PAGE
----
Il signor Bruschino Synopsis

This one-act farce by Gioachino Rossini revolves around the love between two young people, Sofia and Florville. Sadly, Sofia has been promised to another. Her guardian, Gaudenzio, has decided she will marry the son of his friend Signor Bruschino. Neither Gaudenzio nor Sofia has ever met the young man. But Florville does not give up--he is determined to marry his beloved. As luck would have it, he hears the news that Bruschino Jr. has been detained by the owner of a local tavern, where he has run up a significant gambling debt. Florville cleverly decides to go to Gaudenzio’s house and impersonate the young man in his absence. Alas, an out-of-temper Signor Bruschino Sr. shows up and insists that, despite the young man’s protestations, this is not his son. The police are called, but are unable to confirm that Florville is in fact an impostor. To make matters even more complicated, the innkeeper arrives, anxious to receive payment for Bruschino Jr.’s debt. Everyone believes that Signor Bruschino is denying his paternity out of anger. Gaudenzio decides that Sofia and the false Bruschino Jr. (actually, Florville) should be married immediately. As soon as they are joined in marriage, who should walk in, but Bruschino Jr. himself? The ruse is up, but it’s too late, Sofia and Florville are already pledged to each other. Gaudenzio accepts the situation. Love wins.

Il signor Bruschino Background

Rossini, The Teatro San Moiesè, and the Beginning of it All

By the time the eighteen-year old Gioachino Rossini made his professional debut in 1810 with La cambiale di matrimonio at Venice's Teatro San Moisè, the theater was one of the oldest functioning opera houses in a city that boated around a dozen of them.

The San Moisè opened as a pros theater in 1620, and had its first public opera twenty years later (Monteverdi's L'Arianna). Located next to the church of San Moisè at the site of what is now the Bauer hotel, the theater was set almost exactly halfway between Venice's largest theater (Teatro La Fenice) and its largest area of religious, political, and touristic activity (the Piazza San Marco).

It was always one of the smaller opera houses of the city with around 700 seats, making it suitable for the intimacy of opera (at the time, very few operas in the world had more than 1,000 seats). In its earliest years, the theater produced a heavy dose of serious opera. When La Fenice opened in 1792, the San Moisè began introducing more and more one-act comedies (or farse), and the season Rossini debuted with La cambiale di matrimonio, the ratio of one-act to two-act operas was 10:1.

During the short period in which Rossini composed his five one-act farse (1810-1813), the San Moisè was already in decline and looking for ways to save money. One-act operas, with their small cast, lack of chorus, and simple sets were ideally suited to this purpose. Writing about this period later in life, Rossini said that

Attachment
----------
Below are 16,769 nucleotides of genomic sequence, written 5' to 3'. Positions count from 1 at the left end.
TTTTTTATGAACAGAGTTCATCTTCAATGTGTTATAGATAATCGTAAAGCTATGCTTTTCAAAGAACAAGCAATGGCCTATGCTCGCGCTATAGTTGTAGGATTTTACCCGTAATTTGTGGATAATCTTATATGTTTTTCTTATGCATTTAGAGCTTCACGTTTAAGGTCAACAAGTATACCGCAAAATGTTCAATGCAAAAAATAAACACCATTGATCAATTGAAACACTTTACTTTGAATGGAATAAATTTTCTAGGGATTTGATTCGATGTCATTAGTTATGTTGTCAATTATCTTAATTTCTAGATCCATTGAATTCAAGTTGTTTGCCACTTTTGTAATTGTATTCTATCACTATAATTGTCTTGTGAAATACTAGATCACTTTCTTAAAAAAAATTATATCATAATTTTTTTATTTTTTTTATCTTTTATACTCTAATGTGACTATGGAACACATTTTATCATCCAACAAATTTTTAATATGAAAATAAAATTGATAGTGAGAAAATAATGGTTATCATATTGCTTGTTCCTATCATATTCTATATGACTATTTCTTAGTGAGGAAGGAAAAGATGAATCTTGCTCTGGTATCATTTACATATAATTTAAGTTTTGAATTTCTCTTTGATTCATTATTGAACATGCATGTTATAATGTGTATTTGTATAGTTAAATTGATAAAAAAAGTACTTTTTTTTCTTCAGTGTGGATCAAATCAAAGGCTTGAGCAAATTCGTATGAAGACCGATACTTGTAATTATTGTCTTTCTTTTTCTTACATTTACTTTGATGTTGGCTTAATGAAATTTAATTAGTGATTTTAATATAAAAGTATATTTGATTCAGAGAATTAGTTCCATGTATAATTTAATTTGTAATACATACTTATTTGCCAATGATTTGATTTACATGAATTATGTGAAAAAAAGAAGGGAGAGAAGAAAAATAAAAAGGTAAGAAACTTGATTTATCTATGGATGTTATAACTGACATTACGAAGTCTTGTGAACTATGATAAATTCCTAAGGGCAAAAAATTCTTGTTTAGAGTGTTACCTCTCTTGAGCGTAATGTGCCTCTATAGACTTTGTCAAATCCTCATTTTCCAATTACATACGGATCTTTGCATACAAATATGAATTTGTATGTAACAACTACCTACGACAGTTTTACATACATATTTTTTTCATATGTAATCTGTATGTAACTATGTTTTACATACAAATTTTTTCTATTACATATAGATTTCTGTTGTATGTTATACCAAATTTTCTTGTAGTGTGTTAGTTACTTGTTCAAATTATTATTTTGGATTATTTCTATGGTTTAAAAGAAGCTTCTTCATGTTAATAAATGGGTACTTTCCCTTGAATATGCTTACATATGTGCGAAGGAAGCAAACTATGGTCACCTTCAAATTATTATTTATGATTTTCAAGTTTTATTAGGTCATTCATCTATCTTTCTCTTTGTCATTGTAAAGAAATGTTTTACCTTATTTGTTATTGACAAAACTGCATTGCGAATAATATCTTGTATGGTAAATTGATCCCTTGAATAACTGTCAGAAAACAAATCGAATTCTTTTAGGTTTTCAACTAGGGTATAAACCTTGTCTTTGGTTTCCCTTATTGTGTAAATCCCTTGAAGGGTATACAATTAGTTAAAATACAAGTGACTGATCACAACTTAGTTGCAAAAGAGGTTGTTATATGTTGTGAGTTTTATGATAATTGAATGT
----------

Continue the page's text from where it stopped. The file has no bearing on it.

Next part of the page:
" is easy to see that everything tended toward facilitating the debut of a beginner maestro, who, better than in an opera of four or five acts, in a farsa could sufficiently display his innate imagination (if Heaven had granted it to him!!) and his technique (if he had learned it)."

Rossini straddled the period between when operas were composed, performed, and forgotten, and the establishment of a standard entrenched repertoire. In many ways his second one-act L'inganno felice (1812) is the beginning of this. By far his most popular one-act opera during its time, it still held the public's attention nine years later (an eternity in 19th century operatic terms), when it was Rossini's 3rd most produced opera in all of Italy, and Il barbiere di Siviglia and La cenerentola. This in a year when out of 373 opera productions in Italy, 150 were by Rossini. 

The other two one-act operas for the San Moisè in 1812 (La scala di seta and L'occasione fa il ladro) were decidedly less sucessful that La cambiale di matrimonio and L'inganno felice. His final opera for Teatro San Moisè (Il signor Bruschino, 1813) failed completely at the premiere, and yet it is his most widely performed one-act opera today.

Ten days after Il signor Bruschino opened at the San Moisè, Rossini's Tancredi premiered at La Fenice. Three months later, his L'italiana in Algeri premiered at yet another Venetian theater, the Teatro San Benedetto. These last two operas sealed his fate - and his international reputation - a process begun only four years earlier in the Teatro San Moisè with La cambiale di matrimonio